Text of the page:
Therefore, it appears that the Deputy Minister seems to be in favour of the HEMA deeds, provided they are properly structured and fit within the rules and standards that come with the profession of civil law notary in the Netherlands. As the Deputy Minister reiterates that the HEMA deed notaries see their clients at least once, and talk to them on the phone also once, to me it seems perfectly logical that there should be no impediment to upholding the high standard that a notary has to fulfil in order to safeguard their clients’ interests. As I mentioned earlier, indeed the way to get to the notary is different, but the procedure when you are there is no different.  We’ll see what the disciplinary court says.


Final note: this post is a summary of posts on the author’s own website.


read more

Consumers are (Not) Dumb and Weak: An Advertisement for Collaborative Consumer Protection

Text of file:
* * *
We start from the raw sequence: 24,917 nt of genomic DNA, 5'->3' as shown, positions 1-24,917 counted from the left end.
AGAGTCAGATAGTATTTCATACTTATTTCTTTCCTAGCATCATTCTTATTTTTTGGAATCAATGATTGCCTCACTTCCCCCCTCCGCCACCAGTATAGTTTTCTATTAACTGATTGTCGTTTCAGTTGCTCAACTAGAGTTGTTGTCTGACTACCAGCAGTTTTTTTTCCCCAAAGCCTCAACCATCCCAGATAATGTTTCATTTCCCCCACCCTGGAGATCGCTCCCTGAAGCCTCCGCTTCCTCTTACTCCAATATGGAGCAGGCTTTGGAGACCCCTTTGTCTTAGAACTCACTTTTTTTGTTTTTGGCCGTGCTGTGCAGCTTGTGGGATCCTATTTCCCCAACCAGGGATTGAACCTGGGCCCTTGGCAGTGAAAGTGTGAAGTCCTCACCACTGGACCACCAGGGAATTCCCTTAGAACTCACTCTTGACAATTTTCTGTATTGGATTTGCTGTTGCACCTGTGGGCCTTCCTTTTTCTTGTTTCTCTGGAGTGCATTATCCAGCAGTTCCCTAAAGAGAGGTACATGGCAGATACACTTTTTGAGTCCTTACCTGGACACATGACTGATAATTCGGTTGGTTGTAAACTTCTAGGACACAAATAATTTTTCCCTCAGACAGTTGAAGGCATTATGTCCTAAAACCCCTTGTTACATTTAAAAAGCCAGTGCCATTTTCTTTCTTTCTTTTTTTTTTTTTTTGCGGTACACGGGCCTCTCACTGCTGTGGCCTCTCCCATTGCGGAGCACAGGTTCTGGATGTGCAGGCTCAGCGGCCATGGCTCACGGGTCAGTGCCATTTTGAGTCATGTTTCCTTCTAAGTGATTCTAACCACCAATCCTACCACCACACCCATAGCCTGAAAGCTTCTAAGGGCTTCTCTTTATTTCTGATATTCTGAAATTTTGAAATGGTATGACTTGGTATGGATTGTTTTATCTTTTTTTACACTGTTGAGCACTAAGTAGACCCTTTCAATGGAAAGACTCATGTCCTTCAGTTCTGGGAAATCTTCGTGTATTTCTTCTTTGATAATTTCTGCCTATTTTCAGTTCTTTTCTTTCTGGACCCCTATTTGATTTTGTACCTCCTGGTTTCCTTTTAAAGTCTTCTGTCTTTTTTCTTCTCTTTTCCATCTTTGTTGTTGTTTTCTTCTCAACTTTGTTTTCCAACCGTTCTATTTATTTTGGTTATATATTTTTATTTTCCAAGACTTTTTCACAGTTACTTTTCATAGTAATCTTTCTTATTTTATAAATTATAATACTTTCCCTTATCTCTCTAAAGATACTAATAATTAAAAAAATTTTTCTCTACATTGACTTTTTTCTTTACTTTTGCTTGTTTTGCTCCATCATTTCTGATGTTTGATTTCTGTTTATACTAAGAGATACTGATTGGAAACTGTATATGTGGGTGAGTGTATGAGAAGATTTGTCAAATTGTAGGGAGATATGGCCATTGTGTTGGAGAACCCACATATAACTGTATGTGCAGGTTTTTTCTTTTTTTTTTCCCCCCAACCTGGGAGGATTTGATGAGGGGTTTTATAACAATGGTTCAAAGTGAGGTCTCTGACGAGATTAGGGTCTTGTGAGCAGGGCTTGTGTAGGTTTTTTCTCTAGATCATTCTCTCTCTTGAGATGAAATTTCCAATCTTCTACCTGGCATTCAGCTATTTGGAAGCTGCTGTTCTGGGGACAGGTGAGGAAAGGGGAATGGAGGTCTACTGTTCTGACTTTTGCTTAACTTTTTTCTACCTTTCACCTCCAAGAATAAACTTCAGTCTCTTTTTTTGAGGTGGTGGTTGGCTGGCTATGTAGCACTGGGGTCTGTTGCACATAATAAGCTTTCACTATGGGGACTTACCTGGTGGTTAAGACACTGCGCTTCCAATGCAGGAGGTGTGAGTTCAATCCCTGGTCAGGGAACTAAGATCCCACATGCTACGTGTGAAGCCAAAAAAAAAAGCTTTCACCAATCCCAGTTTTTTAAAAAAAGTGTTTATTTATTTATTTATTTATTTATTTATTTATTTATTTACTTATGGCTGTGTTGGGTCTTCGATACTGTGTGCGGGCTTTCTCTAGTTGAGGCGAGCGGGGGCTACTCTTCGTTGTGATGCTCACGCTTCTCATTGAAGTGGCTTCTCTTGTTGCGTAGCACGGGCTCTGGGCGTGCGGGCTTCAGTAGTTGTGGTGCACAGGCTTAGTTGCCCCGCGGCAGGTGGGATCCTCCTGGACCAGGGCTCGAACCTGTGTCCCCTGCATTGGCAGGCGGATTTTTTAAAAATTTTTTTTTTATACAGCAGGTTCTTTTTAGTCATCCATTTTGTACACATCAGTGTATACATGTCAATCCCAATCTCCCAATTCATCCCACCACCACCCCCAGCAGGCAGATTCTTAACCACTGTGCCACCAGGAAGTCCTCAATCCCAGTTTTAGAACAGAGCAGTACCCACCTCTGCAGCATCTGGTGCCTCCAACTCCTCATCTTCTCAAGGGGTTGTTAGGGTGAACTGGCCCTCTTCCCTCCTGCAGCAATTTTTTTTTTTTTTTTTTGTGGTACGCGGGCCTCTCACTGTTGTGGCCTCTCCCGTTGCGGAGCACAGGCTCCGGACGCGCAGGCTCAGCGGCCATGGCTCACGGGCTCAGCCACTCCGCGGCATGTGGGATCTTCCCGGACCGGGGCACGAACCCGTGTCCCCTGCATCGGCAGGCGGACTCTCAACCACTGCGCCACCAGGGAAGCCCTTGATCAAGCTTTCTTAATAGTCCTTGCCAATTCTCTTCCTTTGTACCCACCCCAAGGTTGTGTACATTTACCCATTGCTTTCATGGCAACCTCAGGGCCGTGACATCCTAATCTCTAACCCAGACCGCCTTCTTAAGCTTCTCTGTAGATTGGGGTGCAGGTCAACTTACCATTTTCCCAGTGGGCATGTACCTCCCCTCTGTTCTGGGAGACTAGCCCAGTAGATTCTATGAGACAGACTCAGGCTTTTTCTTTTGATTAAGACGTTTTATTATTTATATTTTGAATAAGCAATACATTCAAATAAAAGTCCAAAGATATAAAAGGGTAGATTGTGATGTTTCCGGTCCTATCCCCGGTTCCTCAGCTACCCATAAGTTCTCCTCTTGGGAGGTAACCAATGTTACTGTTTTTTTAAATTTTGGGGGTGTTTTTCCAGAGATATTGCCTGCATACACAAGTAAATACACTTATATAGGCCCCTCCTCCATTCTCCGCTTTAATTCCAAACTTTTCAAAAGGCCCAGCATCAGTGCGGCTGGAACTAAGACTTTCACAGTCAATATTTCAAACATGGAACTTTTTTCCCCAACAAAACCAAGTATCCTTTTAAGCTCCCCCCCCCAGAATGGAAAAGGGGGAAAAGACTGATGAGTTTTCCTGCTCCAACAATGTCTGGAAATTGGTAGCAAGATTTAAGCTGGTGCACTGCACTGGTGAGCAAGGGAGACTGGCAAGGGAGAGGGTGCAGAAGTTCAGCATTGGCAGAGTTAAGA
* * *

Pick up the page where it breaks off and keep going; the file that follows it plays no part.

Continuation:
The prevailing notion in the field of consumer protection law is that the consumers are weak vis-à-vis the businesses. Consumers generally lack bargaining power and often do not have sufficient knowledge to determine if they are getting ripped off or what legal remedies they are entitled to when they do (aside from simply returning the item and not forgetting to bring the receipt). This gap in the bargaining powers and the level of knowledge between the two parties can render situations where consumers end up agreeing to terms more favorable to businesses without the ability to actually influence the content of their contracts. [See also, Eurobarometer #342 on Consumer Empowerment and the identification of disadvantageous and vulnerable consumers.]